Winter Storm - 3/4/15 to 3/8/15

Thought I'd jump in here and start a thread regarding the next winter storm this week starting up in Texas. There is some indication by the models this morning of the potential for a major ice/sleet storm for the Lone Star State. There is also the potential for little if anything to happen too, but right now, the trend is towards a major winter storm. There are hints of liquid amounts of 2" and possibly more, so this one really bears watching.

The 12z NAM was considerably slower with the arctic air arrival which is curious as it is often the faster and more accurate solution with regards to arctic airmasses crossing the Red River. Personally, I am discounting that solution as of now considering that Texas arctic fronts almost always arrive ahead of model forecasts.

Hopefully the models will come into better agreement in the next 24 hours.
 
Feb 23, 2015
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Texas
Looks like it could be a nasty storm for much of Texas. I agree with Texas fronts almost always coming through faster than anticipated. Seems like most places have struggled to even get to 40 degrees today, when there were forecasts of 45-55 for highs.
 
Jan 20, 2015
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Fairview Heights, IL
This system is a pain to forecast...but I'm sure I can speak for the people in middle TN that we don't want any more ice...but I don't see a way around that unfortunately. NAM and GFS upper air soundings seem to agree on one thing...freezing rain. Just how long we get FZRA, what the length of transition is from rain to snow, and how fast that cold air comes charging at us is so uncertain even 48 hours out. NAM wants to slow the arrival of air (overnight into Thursday morning) while the GFS blasts us with cold early evening on Wednesday and wants to drop another half inch of ice...because you know...we haven't had enough ice.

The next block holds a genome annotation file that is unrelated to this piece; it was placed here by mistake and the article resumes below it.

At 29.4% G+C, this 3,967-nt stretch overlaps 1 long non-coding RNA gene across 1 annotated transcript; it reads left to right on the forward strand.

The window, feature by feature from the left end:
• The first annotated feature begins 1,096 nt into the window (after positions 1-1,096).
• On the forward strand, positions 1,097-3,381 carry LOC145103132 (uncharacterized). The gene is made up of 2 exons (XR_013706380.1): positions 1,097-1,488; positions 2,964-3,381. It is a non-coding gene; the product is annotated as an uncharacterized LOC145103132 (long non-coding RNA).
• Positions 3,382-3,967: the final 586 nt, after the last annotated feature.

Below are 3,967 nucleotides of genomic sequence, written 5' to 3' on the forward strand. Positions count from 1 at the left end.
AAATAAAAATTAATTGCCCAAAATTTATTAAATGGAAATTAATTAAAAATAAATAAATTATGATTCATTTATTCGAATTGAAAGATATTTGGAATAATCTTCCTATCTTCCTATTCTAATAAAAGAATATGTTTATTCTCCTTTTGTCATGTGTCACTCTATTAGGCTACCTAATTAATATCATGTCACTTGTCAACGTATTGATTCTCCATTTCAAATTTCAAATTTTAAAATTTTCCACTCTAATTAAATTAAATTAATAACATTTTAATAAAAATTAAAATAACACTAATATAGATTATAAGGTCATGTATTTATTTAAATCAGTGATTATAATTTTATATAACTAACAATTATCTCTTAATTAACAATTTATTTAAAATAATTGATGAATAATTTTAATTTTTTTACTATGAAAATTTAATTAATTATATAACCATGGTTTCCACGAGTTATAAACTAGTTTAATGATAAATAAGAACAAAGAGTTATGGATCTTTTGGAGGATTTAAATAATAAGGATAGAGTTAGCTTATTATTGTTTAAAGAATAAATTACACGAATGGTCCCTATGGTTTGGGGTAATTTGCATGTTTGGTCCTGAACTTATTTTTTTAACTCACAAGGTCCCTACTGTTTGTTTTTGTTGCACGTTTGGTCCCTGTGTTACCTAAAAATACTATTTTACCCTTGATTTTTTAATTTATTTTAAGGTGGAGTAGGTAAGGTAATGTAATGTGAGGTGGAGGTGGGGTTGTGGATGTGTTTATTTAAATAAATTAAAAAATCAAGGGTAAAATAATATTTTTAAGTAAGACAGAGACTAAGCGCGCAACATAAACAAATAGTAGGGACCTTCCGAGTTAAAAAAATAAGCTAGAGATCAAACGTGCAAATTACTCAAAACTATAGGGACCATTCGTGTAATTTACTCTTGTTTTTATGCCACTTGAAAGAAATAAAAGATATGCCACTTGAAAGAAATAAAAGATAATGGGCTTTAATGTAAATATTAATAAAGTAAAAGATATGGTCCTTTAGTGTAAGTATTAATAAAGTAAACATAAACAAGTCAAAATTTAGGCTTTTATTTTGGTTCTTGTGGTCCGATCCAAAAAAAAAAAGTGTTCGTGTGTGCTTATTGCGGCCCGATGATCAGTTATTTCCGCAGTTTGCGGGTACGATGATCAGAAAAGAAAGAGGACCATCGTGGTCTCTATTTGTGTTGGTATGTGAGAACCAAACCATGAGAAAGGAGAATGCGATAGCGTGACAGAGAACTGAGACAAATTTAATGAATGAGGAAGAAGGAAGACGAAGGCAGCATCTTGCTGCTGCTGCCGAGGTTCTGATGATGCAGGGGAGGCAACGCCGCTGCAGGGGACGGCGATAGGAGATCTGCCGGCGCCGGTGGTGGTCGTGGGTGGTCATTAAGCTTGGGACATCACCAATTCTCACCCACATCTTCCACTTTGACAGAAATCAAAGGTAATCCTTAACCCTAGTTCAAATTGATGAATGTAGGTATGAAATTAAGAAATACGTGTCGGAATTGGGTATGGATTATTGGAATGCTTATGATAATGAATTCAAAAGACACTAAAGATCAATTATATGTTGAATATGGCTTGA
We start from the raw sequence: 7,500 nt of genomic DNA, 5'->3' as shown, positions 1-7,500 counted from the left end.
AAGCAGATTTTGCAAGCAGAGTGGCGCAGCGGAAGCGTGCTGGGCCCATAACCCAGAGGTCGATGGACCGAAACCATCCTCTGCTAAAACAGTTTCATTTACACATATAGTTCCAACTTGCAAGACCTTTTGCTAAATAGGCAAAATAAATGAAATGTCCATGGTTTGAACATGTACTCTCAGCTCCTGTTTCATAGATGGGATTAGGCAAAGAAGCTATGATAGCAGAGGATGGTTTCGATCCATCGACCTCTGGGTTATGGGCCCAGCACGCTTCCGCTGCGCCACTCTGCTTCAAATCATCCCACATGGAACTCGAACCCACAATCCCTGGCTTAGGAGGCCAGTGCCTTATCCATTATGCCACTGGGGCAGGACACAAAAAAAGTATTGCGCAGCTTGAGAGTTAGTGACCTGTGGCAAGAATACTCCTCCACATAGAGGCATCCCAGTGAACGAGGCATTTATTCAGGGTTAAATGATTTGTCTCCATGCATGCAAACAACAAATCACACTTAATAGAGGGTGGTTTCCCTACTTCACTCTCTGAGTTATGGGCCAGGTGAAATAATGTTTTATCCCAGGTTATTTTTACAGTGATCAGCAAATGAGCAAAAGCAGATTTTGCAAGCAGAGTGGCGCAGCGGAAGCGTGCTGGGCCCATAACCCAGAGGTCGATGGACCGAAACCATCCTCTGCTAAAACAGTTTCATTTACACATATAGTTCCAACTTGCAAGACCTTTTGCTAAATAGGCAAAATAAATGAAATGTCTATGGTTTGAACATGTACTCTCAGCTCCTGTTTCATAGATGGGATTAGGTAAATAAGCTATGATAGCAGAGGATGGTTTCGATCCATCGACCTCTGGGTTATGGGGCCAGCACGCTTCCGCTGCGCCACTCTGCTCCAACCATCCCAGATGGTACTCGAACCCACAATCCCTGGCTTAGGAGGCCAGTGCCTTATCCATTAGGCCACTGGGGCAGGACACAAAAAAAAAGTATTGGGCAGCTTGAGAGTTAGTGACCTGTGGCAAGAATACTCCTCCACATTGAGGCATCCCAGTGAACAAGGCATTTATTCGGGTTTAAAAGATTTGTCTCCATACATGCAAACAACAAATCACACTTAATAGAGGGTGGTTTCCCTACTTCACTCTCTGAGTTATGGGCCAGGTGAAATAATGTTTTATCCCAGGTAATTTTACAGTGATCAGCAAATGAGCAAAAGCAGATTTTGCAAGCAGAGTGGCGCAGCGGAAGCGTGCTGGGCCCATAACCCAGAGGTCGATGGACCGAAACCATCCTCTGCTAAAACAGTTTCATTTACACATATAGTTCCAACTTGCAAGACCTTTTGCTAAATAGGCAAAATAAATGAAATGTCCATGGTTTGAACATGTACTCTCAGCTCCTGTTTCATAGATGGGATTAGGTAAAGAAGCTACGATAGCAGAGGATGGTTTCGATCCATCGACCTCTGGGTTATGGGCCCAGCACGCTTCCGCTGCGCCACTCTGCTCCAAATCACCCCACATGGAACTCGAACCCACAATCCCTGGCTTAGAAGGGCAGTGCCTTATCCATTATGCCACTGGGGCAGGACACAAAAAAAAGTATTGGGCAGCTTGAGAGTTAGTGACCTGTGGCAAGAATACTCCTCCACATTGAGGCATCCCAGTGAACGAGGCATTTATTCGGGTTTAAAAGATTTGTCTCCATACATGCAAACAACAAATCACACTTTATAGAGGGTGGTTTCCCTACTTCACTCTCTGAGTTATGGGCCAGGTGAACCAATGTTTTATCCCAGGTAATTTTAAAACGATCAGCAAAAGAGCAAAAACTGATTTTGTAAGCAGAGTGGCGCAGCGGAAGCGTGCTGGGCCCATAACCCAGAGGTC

Morning forecast models are looking pretty ugly for Arkansas into far western Tennessee and into Kentucky. Somewhere along that southern periphery of that area could be dealing with a crippling ice storm. As far as Texas, 12z models rolling in are indicating a significant uptick in the precipitation amounts and hinting at isolated embedded thunderstorms now for North Texas (DFW region) into NE Texas. Definitely a serious concern given the vertical temperature profiles are pretty unclear right now.
 
Jan 20, 2015
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Fairview Heights, IL
NAM has been spitting out these sounding for a few runs now. I think the saving grace right now for us not having a third ice storm is that the air gets so cold so quickly between the freezing layer and the ground...precip will refreeze before it reaches the ground. Sleet, sleet, and more sleet. I'm still learning winter weather forecasting, and know what classic FRZA and sleet soundings look like, but would you concur with my previous statement?upload_2015-3-3_17-31-35.png
 
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Water vapor loop this morning was pretty interesting. The core of the upper level trough had a compact and closed circulation as it passed over the Baja Peninsula. There is also another disturbance on the back side to the west of Baja which I don't see was picked up by the models. I'm thinking the models are underestimating this entire system. This is going to be very interesting to watch unfold. I noticed some of the incredible snowfall forecasts up around Tennessee/Kentucky areas. Yikes!!

For North Texas around DFW, we are under a winter storm warning and if my hunch is right about the water vapor analysis, it is going to exceed current forecasts. I'm looking forward to some heavy thundersleet storms overnight. :)